I couldn’t help but eavesdrop on recent conversation between Mr NQN and his brother. Mr NQN had his brother on speakerphone so I couldn’t avoid the conversation really. It was conducted at a leisurely pace with pauses and stops filled with sibling or familial comfort.
Mr NQN: So… yeah no yeah…
The Assman: Yeah…
Mr NQN: So yeah… when you going kiteing next?
The Assman: Yeah umm I dunno…
Mr NQN: Yeah…
Whereas a recent conversation with my friend and I was a completely different matter. It happened at a frantic warp speed and was conducted at a jerky staccato pace with several outbursts and exclaims.
Me: What did you eat today?
Friend: Don’t hate me but I tried one of those croissants at that bakery that we were meant to go…
Me: Oh you didn’t wait for me!
Friend: I know, but I ate one for you! I have to tell you all about it too…
Me: OK ok so how was it? Was it as buttery and as amazing as you dreamed of? And were they like pastries in Paris? Tell me e v e r y t h i n g…
The cake without legs
No wonder Mr NQN likes his moments of silence. I could talk myself hoarse on the subject of food while he is a man of very few words and dare I say the disparate levels of conversation observed might be the perfect example of the gender divide. One area that we both agreed upon however was this cake. Certainly it was girly, there’s no doubt about it but like the can-can it has a broader gender appeal. For the can-can, there are the physical demands of the dance but there is also the slight erotic appeal of skirts flipping skywards-probably moreso when it was invented in the 1820′s. Dancers used to wear contrasting black stockings and some were so adept at the can-can that they could dance near a patron and with a well placed and timed kick, knock off their hat.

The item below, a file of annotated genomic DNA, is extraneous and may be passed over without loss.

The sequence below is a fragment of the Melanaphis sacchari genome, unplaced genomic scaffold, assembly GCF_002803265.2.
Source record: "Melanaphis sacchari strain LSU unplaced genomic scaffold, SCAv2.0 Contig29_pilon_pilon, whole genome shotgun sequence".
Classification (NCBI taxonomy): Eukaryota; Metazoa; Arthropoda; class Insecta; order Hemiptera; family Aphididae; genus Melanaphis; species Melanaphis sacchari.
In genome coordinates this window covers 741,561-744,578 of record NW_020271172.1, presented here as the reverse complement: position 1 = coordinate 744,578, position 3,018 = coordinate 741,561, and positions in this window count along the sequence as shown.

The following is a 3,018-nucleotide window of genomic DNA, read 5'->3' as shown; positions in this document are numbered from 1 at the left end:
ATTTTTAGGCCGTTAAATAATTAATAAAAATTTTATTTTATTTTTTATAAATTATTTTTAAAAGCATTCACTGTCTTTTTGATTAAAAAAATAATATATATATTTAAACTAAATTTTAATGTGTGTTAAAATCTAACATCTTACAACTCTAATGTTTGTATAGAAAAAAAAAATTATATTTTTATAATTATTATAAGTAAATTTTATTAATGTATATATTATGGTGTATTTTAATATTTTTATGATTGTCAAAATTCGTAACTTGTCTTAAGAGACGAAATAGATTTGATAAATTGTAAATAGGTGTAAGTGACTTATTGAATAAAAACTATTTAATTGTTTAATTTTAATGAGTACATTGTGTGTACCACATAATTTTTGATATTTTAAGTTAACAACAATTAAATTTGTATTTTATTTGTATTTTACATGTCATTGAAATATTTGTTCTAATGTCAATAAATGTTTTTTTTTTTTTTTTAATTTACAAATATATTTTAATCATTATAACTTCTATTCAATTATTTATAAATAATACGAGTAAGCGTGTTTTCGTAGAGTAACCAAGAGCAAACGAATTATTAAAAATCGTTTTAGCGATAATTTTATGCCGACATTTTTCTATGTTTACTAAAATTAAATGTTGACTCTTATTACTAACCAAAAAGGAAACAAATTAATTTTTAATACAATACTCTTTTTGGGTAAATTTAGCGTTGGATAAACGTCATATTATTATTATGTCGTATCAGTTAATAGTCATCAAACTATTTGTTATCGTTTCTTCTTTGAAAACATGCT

When I first saw this ruffle cake from the queen of ideas Martha Stewart I was instantly smitten. She uses a lemon cake in the centre and creates an effect with a two toned icing. The first thing I thought of were those voluminous layers of skirts with the can-can dance and remembering the Alice in Wonderland class at Planet Cake last year I decided to do a can-can cake in a celebratory strawberries and champagne flavour inspired by cooklikeachampion.
I made this cake for my friend The Second Wife who had a quiet birthday the last week-by that I mean she should have had a street parade and a public holiday in her glorious honour, in my humble opinion. Fittingly, she’s also the one that gave me the Eiffel tower print in the background for Christmas. The possibilities for this cake, with or without legs are endless. They may fall more towards more the female gender with a hen’s night being the first option that comes to mind after a birthday. Or they can go for the male side should you be baking a cake for a buck’s night where a Barbie popping out of the top might be an idea.
The cake flavour itself is certainly no afterthought-the strawberries and champagne were a deliberately celebratory choice. The cake itself is a very soft and quite dense cake as you need density to hold up all of that icing. It is filled with real, fresh baked in strawberries as well as being sandwiched together by the champagne buttercream and fresh strawberry slices. And speaking of the buttercream, the syrupy champagne reduction is a gorgeously lightly tangy addition to a regular buttercream icing. You could of course use Swiss meringue buttercream but I wanted something just a little bit easier. You see I’m a bit lazy that way…
Oh and in some exciting news, a few days ago I was interviewed on the radio in Ireland on Tom Dunne’s Newstalk show. He was a lot of fun to be interviewed by and we talked about bacon jam, cheeseburger soup and the more unusual items on the blog. You can listen to it here on part 1, Thursday31st of March and my interview starts at 22:55 minutes and goes for about 7 minutes. And please excuse my excessive giggling-I do that when I’m nervous! Listening back to your own voice is something that I try best to avoid and is only bettered in terrifyingness by looking back on video of yourself-eek!
So tell me Dear Reader, are you a very chatty or quiet person on the phone?
The Strawberries & Champagne Can-Can Cake
Degree of difficulty: high and requires overnight drying of parts